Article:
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The Basic Reptile Groups


View: Amphibians | Birds | Fish | Invertebrates | Mammals | Reptiles | Basic Animal Groups

Reptiles are a group of cold-blooded tetrapod vertebrates that diverged from ancestral amphibians about 340 million years ago. There are two characteristics that distinguished early reptiles from amphibians and enabled them to colonize terrestrial habitats more extensively than their ancestors, scales and the ability to lay hard-shelled amniotic eggs. Scales protect reptiles from abrasion and loss of body moisture.

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This alligator is among about 23 species of crocodilians alive today.
Photo © LS Luecke / Shutterstock.

Crocodilians are a group of large reptiles that includes alligators, crocodiles, gharials, and caimans. Crocodilians are formidable predators with powerful jaws, a muscular tail, large protective scales, streamlined body, and eyes and nostrils that are positioned on top of their head. Crocodilians first appeared about 84 million years ago during the Late Cretaceous and are the closest living relatives of the birds. Crocodilians have changed little in the past 200 million years. There are about 23 species of crocodilians alive today.

Key Characteristics

The key characteristics of crocodilians include:

  • elongated, structurally reinforced skull
  • wide gape
  • powerful jaw muscles
  • teeth set in sockets
  • complete secondary palate
  • oviparous
  • adults provide extensive parental care to young

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This collard lizard is one of 7,400 species of squamates alive today.
Photo © Danita Delimont / Getty Images.

Squamates are the most diverse of all the reptile groups, with approximately 7,400 living species. Squamates include lizards, snakes and worm-lizards. Squamates first appeared in the fossil record during the mid Jurassic and probably existed before that time. The fossil record for squamates is rather sparse. Modern squamates arose about 160 million years ago, during the late Jurassic Period. The earliest lizard fossils are between 185 and 165 million years old.

Key Characteristics

The key characteristics of squamates include:

  • most diverse group of reptiles
  • exceptional skull mobility

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This Brothers Island tuatara is one of only two species of tuataras alive today.
Photo © Mint Images Frans Lanting / Getty Images.

Tuatara are a group of reptiles that are lizard-like in appearance but they differ from the squamates in that their skull is not jointed. Tuatara were once widespread but today only two species of remain. Their range is now restricted to just a few islands in New Zealand. The first tuatara appeared during the Mesozoic Era, about 220 million years ago, about the same time the first dinosaurs appeared. The closest living relatives of the tuatara are the squamates.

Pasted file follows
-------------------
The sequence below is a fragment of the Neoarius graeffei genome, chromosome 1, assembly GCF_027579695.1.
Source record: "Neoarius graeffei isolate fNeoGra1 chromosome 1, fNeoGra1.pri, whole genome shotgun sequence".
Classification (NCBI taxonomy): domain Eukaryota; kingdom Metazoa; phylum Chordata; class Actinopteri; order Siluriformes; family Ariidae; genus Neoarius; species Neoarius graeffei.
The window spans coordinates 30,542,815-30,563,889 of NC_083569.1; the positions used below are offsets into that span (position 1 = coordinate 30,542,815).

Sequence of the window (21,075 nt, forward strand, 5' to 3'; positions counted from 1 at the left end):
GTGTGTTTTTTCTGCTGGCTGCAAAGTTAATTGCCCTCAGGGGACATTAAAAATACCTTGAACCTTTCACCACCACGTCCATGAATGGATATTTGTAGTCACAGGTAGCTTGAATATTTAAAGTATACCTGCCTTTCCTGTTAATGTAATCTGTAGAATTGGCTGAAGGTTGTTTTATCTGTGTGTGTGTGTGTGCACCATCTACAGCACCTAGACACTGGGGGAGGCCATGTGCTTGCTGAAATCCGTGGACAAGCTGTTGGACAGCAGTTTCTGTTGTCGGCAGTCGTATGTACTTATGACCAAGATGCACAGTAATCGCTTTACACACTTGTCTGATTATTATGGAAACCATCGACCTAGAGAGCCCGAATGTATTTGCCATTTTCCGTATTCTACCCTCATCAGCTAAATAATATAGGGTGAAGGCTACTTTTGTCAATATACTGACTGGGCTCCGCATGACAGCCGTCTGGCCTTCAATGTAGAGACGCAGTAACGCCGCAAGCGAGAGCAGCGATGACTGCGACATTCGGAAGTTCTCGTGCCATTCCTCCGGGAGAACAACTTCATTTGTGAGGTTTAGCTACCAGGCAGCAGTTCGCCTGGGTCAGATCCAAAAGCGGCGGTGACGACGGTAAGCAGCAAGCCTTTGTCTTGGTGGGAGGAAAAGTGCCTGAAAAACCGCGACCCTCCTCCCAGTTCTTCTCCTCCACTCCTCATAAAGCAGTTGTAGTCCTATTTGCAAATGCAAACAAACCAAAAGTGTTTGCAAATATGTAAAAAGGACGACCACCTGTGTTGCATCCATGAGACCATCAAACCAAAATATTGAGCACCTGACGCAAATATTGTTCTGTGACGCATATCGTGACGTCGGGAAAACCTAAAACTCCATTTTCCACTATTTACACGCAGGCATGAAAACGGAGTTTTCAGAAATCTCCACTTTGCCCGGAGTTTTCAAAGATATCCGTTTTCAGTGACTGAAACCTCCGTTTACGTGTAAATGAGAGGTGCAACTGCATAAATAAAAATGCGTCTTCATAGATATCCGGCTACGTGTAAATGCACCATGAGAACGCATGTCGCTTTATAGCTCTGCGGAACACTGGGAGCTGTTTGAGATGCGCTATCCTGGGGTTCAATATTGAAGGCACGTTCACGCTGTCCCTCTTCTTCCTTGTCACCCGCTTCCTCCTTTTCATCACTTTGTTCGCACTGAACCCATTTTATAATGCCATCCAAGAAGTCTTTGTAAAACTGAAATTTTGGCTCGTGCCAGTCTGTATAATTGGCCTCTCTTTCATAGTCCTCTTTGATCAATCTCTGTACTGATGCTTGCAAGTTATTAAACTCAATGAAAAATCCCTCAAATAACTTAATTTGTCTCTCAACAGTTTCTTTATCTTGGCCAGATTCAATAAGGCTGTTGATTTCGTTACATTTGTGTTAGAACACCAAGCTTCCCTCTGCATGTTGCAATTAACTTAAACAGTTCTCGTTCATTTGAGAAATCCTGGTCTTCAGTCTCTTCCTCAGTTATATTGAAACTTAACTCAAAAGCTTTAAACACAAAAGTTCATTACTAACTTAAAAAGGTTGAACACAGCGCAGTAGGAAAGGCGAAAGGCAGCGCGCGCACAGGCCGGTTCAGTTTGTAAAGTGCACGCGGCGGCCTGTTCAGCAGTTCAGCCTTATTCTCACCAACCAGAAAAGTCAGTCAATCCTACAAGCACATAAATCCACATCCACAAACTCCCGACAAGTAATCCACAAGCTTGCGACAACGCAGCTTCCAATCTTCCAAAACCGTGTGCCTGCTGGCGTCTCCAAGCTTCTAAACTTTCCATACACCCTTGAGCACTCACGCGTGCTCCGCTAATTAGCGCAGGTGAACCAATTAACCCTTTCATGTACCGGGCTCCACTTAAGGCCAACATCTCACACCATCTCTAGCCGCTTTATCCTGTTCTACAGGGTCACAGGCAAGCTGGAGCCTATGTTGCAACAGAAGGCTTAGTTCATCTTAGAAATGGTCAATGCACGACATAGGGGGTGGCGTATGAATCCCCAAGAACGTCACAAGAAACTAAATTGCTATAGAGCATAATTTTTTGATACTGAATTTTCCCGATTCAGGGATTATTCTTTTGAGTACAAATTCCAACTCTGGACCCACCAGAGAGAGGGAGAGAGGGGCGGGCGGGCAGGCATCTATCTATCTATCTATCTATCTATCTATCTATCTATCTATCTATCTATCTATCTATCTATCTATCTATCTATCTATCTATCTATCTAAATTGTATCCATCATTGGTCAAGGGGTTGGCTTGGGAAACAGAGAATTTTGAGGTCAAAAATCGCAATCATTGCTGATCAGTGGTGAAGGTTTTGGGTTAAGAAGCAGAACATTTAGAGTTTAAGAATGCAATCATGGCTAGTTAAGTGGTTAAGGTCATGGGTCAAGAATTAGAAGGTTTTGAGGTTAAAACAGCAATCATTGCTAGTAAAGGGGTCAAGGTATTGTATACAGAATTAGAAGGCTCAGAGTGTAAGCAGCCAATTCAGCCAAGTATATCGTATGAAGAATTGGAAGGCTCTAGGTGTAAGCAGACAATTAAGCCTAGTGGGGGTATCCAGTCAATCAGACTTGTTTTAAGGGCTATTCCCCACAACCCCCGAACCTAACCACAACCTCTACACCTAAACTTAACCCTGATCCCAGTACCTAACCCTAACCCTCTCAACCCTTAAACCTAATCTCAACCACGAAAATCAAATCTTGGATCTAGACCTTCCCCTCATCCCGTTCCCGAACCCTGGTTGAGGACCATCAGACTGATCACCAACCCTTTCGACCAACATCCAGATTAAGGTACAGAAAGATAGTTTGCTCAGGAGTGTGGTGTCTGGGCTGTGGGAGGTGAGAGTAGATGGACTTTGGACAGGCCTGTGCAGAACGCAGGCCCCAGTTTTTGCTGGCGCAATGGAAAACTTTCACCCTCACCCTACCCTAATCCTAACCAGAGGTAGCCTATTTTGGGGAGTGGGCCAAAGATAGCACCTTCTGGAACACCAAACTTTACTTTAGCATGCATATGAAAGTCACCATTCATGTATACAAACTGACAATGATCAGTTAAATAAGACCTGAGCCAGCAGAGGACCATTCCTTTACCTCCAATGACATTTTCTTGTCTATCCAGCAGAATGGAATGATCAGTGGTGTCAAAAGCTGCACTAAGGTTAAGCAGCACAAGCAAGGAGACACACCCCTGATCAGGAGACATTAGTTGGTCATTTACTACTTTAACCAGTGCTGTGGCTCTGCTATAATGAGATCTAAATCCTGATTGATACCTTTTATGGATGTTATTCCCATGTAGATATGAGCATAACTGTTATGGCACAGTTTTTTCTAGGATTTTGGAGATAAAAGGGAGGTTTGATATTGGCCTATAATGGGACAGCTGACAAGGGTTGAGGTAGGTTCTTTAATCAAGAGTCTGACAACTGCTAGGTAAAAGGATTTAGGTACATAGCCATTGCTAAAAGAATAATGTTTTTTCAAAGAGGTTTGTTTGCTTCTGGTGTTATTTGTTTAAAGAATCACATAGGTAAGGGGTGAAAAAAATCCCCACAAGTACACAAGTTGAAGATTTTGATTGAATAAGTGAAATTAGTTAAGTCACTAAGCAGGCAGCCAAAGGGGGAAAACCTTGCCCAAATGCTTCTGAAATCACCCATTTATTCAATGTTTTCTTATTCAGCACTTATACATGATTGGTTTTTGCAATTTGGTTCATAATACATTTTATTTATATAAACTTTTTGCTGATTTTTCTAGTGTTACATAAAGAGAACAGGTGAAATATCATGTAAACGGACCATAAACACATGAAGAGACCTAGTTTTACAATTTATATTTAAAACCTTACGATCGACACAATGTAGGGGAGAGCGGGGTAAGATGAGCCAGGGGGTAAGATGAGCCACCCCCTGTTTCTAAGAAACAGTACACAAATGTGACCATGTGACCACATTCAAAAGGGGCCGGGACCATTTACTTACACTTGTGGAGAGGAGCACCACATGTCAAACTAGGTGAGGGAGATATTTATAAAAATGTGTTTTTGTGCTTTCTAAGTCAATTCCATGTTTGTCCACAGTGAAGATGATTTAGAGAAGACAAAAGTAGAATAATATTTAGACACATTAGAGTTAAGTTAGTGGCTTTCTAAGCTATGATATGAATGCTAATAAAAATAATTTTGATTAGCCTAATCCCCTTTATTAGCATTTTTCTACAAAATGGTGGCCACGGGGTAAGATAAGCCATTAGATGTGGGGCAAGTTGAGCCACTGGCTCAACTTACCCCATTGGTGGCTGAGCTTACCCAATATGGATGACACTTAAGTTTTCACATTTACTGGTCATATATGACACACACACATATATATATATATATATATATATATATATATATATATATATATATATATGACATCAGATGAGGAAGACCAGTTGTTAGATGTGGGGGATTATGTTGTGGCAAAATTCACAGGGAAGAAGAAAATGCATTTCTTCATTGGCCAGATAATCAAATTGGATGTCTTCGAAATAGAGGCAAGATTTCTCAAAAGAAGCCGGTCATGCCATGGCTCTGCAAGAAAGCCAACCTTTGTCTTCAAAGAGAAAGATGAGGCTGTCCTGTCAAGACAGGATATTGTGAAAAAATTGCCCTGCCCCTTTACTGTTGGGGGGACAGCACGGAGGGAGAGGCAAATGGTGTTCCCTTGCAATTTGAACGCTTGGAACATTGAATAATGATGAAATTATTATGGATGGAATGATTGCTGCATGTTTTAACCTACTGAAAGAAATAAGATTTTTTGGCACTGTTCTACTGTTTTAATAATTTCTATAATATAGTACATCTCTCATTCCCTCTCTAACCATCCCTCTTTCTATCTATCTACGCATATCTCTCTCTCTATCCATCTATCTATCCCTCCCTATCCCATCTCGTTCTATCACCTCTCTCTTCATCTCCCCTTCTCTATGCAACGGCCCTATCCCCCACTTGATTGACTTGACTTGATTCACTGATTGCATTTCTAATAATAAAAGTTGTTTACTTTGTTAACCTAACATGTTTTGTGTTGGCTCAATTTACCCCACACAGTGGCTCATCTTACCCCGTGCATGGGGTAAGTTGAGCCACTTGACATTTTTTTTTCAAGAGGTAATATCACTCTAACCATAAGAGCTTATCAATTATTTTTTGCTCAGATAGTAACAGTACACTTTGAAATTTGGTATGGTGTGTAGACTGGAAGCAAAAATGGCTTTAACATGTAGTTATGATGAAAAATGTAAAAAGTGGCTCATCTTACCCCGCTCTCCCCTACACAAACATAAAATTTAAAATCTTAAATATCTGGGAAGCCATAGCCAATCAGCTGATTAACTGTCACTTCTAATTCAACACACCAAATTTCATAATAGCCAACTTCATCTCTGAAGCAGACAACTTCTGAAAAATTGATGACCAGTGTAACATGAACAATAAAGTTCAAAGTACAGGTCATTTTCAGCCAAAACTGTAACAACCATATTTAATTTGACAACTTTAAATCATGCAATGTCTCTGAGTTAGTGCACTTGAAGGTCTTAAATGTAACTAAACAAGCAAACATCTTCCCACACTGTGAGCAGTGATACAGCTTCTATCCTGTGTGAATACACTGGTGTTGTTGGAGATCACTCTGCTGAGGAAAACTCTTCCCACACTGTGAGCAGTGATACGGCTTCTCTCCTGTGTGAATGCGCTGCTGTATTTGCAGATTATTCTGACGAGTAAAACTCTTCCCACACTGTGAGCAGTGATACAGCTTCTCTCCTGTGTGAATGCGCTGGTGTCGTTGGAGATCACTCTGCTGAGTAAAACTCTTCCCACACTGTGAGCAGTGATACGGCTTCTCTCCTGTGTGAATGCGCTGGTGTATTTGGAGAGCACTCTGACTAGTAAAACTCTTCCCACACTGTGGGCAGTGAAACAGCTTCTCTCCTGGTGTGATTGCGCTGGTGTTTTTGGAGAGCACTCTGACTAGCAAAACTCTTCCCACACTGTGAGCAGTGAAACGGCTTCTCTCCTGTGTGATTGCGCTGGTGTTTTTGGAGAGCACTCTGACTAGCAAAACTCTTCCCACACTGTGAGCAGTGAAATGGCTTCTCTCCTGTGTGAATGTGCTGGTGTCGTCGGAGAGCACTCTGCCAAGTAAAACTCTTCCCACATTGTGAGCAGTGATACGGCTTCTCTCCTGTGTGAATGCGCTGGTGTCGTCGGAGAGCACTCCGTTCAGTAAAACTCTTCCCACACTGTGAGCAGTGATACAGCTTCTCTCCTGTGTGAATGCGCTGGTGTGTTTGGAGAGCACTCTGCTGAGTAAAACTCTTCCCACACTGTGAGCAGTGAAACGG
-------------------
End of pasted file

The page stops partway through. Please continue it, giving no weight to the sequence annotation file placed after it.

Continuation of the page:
Key Characteristics

The key characteristics of tuataras include:

  • slow growth and low reproductive rates
  • reach sexual maturity at 10 to 20 years of age
  • diapsid skull with two temporal openings
  • prominent parietal eye on top of head

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These green sea turtles are one of 293 species of turtles alive today.
Photo © M Swiet Productions / Getty Images.

Turtles are among the most ancient of the reptiles alive today and have changed little since they first appeared some 200 million years ago. They have a protective shell that encloses their body and provides protection and camouflage. Turtles inhabit terrestrial, freshwater, and marine habitats and are found both in tropical and temperate regions. The first turtles appeared more than 220 million years ago during the late Triassic Period. Since that time, turtles have changed little and it is quite possible that modern turtles closely resemble those that roamed the Earth during the time of the dinosaurs.

Key Characteristics

The key characteristics of turtles include:

  • keratinised plates in place of teeth
  • body enclosed in a shell that consists of carapace and plastron
  • keen sense of smell, good colour vision, poor hearing
  • bury eggs in ground

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Hickman C, Roberts L, Keen S. Animal Diversity. 6th ed. New York: McGraw Hill; 2012. 479 p.

Hickman C, Roberts L, Keen S, Larson A, l'Anson H, Eisenhour D. Integrated Principles of Zoology 14th ed. Boston MA: McGraw-Hill; 2006. 910 p.

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